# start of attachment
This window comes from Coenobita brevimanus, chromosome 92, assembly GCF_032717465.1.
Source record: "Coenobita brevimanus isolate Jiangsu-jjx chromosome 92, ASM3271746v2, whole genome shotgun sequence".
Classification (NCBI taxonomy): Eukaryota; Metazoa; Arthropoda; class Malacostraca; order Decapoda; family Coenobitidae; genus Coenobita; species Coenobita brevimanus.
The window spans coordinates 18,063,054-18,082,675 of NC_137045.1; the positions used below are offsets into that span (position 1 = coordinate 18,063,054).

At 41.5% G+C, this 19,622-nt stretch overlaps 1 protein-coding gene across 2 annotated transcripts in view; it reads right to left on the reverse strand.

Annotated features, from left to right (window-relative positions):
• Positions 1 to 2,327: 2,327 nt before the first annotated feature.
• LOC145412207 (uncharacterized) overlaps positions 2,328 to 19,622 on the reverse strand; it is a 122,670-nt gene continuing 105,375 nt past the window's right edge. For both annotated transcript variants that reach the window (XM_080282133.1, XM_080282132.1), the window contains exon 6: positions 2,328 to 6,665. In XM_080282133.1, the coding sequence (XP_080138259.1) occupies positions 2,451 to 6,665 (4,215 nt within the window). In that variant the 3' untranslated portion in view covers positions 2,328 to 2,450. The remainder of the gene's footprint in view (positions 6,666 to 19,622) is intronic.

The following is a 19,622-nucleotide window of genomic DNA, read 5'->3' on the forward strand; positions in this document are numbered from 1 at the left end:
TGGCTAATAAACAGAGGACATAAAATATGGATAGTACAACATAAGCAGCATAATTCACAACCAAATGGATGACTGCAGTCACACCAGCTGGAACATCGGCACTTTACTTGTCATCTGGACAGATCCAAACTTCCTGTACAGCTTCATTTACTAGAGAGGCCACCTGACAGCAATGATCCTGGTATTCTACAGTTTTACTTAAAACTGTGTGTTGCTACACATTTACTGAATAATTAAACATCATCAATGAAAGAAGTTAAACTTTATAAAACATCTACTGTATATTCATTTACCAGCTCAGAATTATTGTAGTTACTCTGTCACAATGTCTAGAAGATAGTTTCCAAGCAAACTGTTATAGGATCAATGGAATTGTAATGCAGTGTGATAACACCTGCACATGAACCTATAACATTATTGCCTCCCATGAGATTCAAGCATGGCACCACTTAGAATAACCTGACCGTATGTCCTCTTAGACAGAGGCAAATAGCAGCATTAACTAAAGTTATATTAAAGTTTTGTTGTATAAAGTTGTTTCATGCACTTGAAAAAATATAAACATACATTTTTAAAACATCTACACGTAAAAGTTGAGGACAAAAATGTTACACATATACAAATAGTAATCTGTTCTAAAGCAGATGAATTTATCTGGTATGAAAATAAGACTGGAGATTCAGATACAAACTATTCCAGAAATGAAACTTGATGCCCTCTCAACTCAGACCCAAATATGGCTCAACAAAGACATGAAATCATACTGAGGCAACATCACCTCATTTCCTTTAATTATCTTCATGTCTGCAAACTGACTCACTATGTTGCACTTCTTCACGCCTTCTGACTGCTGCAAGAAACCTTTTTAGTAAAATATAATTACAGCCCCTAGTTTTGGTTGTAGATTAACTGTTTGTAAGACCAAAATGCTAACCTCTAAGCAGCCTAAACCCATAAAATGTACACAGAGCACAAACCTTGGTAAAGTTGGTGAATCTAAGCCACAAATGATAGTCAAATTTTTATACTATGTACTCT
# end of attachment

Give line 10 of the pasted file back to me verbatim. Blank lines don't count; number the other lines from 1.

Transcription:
TGGCTAATAAACAGAGGACATAAAATATGGATAGTACAACATAAGCAGCATAATTCACAACCAAATGGATGACTGCAGTCACACCAGCTGGAACATCGGCACTTTACTTGTCATCTGGACAGATCCAAACTTCCTGTACAGCTTCATTTACTAGAGAGGCCACCTGACAGCAATGATCCTGGTATTCTACAGTTTTACTTAAAACTGTGTGTTGCTACACATTTACTGAATAATTAAACATCATCAATGAAAGAAGTTAAACTTTATAAAACATCTACTGTATATTCATTTACCAGCTCAGAATTATTGTAGTTACTCTGTCACAATGTCTAGAAGATAGTTTCCAAGCAAACTGTTATAGGATCAATGGAATTGTAATGCAGTGTGATAACACCTGCACATGAACCTATAACATTATTGCCTCCCATGAGATTCAAGCATGGCACCACTTAGAATAACCTGACCGTATGTCCTCTTAGACAGAGGCAAATAGCAGCATTAACTAAAGTTATATTAAAGTTTTGTTGTATAAAGTTGTTTCATGCACTTGAAAAAATATAAACATACATTTTTAAAACATCTACACGTAAAAGTTGAGGACAAAAATGTTACACATATACAAATAGTAATCTGTTCTAAAGCAGATGAATTTATCTGGTATGAAAATAAGACTGGAGATTCAGATACAAACTATTCCAGAAATGAAACTTGATGCCCTCTCAACTCAGACCCAAATATGGCTCAACAAAGACATGAAATCATACTGAGGCAACATCACCTCATTTCCTTTAATTATCTTCATGTCTGCAAACTGACTCACTATGTTGCACTTCTTCACGCCTTCTGACTGCTGCAAGAAACCTTTTTAGTAAAATATAATTACAGCCCCTAGTTTTGGTTGTAGATTAACTGTTTGTAAGACCAAAATGCTAACCTCTAAGCAGCCTAAACCCATAAAATGTACACAGAGCACAAACCTTGGTAAAGTTGGTGAATCTAAGCCACAAATGATAGTCAAATTTTTATACTATGTACTCT